I consider this to be a very positive realization. Sure, I could get hung up on the fact that I don’t have the power to remove any of the things that make me miserable. If, for example, living in Philadelphia made me miserable I could easily move somewhere else. But worrying what certain people think of me is utterly out of my control. I can’t steer or focus their thoughts any more than I can make the temperature and humidity level go down on a summer day. But even though I can’t stop the things that make me miserable there’s a sort of freedom in knowing that these things are not happening because of anything I did or didn’t do. They happen. Like something else that happens. I could waste a lot of energy stressing about them happening.
On the other hand, the things that make me happy are things that cancel out the things that make me miserable in a lot of cases. The common threads of worry and stress can be balanced by me getting out there and doing the things I love. A lot of the loneliness and worrying about what other people think of me can be stopped by going out and doing cricket things or calling up a friend to hang out, if only to commiserate about the stupid things in life. And some of the things I love the most, that make me the most happy, like Writing, are actually solitary activities. So for every gloomy moment there is something tangible that makes me happy that can counterbalance it.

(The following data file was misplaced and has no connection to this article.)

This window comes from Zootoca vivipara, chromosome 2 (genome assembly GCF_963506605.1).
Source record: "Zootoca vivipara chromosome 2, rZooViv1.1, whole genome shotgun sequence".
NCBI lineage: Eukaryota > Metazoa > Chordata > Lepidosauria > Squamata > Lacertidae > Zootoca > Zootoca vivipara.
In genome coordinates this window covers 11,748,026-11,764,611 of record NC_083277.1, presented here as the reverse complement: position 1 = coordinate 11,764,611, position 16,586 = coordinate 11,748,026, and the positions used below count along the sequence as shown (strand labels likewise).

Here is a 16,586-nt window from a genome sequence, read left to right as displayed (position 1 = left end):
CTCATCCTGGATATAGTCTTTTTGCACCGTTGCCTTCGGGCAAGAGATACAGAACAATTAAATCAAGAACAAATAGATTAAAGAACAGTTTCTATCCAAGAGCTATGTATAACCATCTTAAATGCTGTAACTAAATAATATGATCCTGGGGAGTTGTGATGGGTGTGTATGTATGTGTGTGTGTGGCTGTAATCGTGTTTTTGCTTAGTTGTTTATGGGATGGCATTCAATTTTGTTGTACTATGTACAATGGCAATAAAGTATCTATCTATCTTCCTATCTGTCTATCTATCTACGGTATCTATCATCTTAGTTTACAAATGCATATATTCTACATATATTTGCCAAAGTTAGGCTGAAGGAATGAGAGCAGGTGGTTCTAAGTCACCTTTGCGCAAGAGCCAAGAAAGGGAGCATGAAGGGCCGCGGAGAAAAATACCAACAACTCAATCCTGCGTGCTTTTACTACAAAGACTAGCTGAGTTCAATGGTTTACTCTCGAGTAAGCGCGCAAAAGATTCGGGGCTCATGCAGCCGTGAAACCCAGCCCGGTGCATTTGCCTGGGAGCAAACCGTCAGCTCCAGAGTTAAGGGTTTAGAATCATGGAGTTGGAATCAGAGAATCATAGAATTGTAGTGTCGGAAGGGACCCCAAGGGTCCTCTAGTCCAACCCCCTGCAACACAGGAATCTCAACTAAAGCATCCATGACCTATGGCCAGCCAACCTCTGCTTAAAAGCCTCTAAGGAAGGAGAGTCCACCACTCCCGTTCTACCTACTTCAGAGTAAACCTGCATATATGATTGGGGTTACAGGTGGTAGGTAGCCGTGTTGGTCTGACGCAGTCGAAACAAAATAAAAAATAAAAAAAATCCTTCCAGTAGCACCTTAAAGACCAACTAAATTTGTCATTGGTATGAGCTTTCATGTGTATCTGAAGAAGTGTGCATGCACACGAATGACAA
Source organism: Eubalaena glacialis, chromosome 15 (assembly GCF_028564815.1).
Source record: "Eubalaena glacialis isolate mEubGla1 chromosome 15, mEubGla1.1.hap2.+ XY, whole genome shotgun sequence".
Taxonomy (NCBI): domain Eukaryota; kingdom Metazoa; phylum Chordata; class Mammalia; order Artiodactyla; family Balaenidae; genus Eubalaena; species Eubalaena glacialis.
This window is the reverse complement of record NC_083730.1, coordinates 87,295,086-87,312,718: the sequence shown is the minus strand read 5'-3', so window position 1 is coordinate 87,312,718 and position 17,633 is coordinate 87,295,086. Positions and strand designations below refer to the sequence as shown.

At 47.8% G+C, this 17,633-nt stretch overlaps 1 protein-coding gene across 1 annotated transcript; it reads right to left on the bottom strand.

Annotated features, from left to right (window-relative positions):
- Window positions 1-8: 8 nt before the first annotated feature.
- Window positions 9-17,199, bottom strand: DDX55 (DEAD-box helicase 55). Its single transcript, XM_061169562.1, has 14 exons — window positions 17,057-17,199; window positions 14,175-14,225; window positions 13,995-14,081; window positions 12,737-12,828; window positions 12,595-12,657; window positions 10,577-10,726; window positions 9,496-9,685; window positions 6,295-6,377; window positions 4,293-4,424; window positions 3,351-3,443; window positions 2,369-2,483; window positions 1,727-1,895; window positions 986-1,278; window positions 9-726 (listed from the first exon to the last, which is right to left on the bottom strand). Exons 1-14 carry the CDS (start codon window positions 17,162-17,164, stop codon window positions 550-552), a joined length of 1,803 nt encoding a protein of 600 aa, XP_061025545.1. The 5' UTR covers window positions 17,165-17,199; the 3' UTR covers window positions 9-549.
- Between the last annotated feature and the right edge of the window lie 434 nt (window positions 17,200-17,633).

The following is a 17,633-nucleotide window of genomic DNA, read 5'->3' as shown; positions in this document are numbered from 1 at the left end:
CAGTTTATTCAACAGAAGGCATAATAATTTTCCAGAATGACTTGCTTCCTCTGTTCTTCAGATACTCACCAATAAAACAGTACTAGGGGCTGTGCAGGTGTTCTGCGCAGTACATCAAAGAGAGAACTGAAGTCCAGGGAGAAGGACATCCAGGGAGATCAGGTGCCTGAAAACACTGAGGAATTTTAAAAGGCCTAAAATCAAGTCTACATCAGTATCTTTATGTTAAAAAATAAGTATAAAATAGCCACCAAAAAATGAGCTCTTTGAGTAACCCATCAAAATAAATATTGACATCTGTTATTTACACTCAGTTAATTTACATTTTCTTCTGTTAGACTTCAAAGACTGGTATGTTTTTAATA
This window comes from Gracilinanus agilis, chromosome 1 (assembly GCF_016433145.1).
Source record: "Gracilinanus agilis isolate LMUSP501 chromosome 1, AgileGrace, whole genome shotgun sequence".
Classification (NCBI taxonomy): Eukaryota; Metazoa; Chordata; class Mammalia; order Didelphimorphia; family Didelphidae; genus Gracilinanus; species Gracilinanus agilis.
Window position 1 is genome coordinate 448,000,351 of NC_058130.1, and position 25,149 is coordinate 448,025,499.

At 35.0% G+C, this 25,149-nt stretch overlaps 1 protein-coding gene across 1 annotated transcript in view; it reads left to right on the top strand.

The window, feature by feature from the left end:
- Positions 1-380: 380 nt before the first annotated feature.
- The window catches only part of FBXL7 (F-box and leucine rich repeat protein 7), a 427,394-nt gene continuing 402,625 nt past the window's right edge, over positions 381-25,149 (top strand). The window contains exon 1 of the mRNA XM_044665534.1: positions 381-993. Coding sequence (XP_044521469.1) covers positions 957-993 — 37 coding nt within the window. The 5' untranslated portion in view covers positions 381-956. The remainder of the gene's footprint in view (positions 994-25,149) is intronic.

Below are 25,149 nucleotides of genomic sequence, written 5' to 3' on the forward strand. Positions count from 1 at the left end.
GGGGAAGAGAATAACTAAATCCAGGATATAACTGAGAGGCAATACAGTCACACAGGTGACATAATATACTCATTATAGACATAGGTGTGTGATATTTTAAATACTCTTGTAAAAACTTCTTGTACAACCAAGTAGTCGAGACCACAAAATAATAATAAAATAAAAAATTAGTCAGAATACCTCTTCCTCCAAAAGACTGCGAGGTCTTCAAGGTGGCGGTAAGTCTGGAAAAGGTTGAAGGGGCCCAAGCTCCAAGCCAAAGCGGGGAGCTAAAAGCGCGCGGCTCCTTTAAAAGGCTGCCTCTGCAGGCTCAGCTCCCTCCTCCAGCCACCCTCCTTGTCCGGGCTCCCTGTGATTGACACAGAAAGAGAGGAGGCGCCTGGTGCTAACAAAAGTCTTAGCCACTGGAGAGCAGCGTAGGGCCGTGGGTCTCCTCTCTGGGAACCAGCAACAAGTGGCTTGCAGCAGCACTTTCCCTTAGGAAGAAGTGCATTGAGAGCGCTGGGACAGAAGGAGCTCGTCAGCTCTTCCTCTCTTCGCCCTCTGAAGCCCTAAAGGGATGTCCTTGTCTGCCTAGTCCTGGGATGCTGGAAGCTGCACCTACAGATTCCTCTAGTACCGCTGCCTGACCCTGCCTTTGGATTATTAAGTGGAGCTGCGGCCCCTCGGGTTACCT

Of course the number one thing that for me determines whether I’m happy or miserable is actually SLEEP. I feel wonderful when I’ve slept well and miserable when I haven’t, and everything else seems sunnier or gloomier depending on how I’ve slept. That’s a key thing to know. Yesterday, for example, I was feeling mopey because of something relatively minor (what a certain man may or may not think of me, actually, because he didn’t return a friendly email) for the sole reason that I was still exhausted from my busy vacation. That might sound obvious or silly, but it’s key to know that problems seem bigger to me, and I suspect everyone else too, when I haven’t slept well. On those days I need to cut myself a lot of slack, eat a lot of chocolate, and go to bed as early as possible. Everything looks better in the morning. Maybe that’s why I’m a morning person.
So. The long and the short of it is that I recommend that everyone try this experiment. Get out a pad of paper or some sticky notes and start writing down the things that make you happy and the things that make you miserable. Be honest with yourself. Think outside of your own box. Be wiling to put things down on one column or the other that you might be ashamed to admit are true. Some of the things that make me happy or that make me miserable that I didn’t list here are horribly selfish or completely irrational. But it’s important to see what they are, to acknowledge them. So make your lists and get ready to be surprised.